Apparently the City Attorney’s office helped craft the language Nadel proposed, but when asked what “close personal relationship” meant, the attorney present fumbled around for a while before coming up with the loose definition of “something significant.” Not comforting. There was some talk of sending it back to Finance & Management to hammer out the details, but then Desley Brooks offered a minor language change that she thought solved some of the problems (although it did not make things any less vague), and the Council voted on the proposal with that amendment. I don’t have a freaking clue whether this passed or not. I think it did, but honestly, neither I or my viewing partner were able to tell for certain because for reasons I don’t understand, the Council has taken to just saying all together “aye” or “nay” instead of calling roll and then afterwards nobody says the final vote tally. WTF?

  • Oakland Post photographer Gene Hazzard threw a fit during Open Forum over a parking ticket he received on Veteran’s Day, wanting to know why every single employee in the City had the day off besides parking enforcement. (Really? I hope they at least made the firefighters work too!) Acting City Administrator Dan Lindheim, apparently unaware when Veteran’s Day is, eventually told him to bring the ticket to his office and he’d “take a look at it.”

  • Nancy Nadel! Ugh! Okay, so one of the items was Redevelopment Agency loan (PDF) to this company Revolution Foods who are using it to move to Oakland from Alameda. They provide healthy lunches to schools, including some public schools, but none in Oakland. Here, they serve 17 of our charter schools .

    You’d think Nadel would be thrilled about creating some low-skilled jobs in Oakland and finding a use for some of that industrial land she loves so much, right? You’d be wrong. Here’s what she had to say about it all:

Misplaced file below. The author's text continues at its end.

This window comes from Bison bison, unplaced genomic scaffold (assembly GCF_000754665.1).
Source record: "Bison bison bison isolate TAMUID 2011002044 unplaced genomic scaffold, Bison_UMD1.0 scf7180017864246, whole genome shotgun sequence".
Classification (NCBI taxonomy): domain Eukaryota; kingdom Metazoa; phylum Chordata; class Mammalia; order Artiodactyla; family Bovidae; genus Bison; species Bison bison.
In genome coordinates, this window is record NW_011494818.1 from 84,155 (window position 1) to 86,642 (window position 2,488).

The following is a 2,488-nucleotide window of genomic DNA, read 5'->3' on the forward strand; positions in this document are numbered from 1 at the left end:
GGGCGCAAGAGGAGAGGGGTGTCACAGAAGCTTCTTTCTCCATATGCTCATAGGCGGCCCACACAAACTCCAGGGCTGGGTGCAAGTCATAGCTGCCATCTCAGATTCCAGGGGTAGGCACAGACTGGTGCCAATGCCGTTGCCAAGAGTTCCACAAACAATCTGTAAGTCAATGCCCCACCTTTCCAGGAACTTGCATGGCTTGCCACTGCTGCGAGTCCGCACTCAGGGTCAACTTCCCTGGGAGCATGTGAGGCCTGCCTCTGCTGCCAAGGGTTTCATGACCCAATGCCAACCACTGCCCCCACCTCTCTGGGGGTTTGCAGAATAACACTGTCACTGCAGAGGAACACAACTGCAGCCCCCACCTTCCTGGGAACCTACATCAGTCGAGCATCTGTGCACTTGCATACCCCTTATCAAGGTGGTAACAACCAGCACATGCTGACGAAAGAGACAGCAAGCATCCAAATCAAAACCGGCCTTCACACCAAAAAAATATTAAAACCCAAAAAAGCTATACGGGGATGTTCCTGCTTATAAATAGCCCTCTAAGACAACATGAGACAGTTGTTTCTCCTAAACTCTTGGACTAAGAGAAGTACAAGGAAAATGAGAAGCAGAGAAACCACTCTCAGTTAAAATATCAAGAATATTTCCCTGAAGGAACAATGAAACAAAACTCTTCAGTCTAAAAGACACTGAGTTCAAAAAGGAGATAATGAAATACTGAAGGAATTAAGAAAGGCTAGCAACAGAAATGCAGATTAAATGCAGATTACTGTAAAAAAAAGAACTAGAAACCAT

I’m very concerned about our allowing – actually, helping a company make our charter schools more competitive, more attractive to our residents than our regular schools…They get these kinds of assistance from us indirectly that makes them more attractive to the public than our regular public schools and that constantly has a bad effect on the kids who don’t have options outside of our public schools.

    Apparently, children who dare to forsake the broken public school system for something that provides a better education don’t deserve to eat.

  • The Police Department finally presented their Crime Fighting Strategic Plan (PDF) to the Council. I haven’t found time to really write about this document yet, but let’s just say that it says, um, amazingly little about reducing crime.

    Jane Brunner said a bunch of good things about how they need to start thinking about crime reduction, then told them to stop crying poor and just find the damn money for CompStat somewhere in their budget, because they have all the money in the City already. Jean Quan babbled endlessly trying to defend the indefensible cancellation of the December Academy, tossing out about six different excuses in the process, none of which were consistent with the others. Nancy Nadel told OPD to reformat their charts.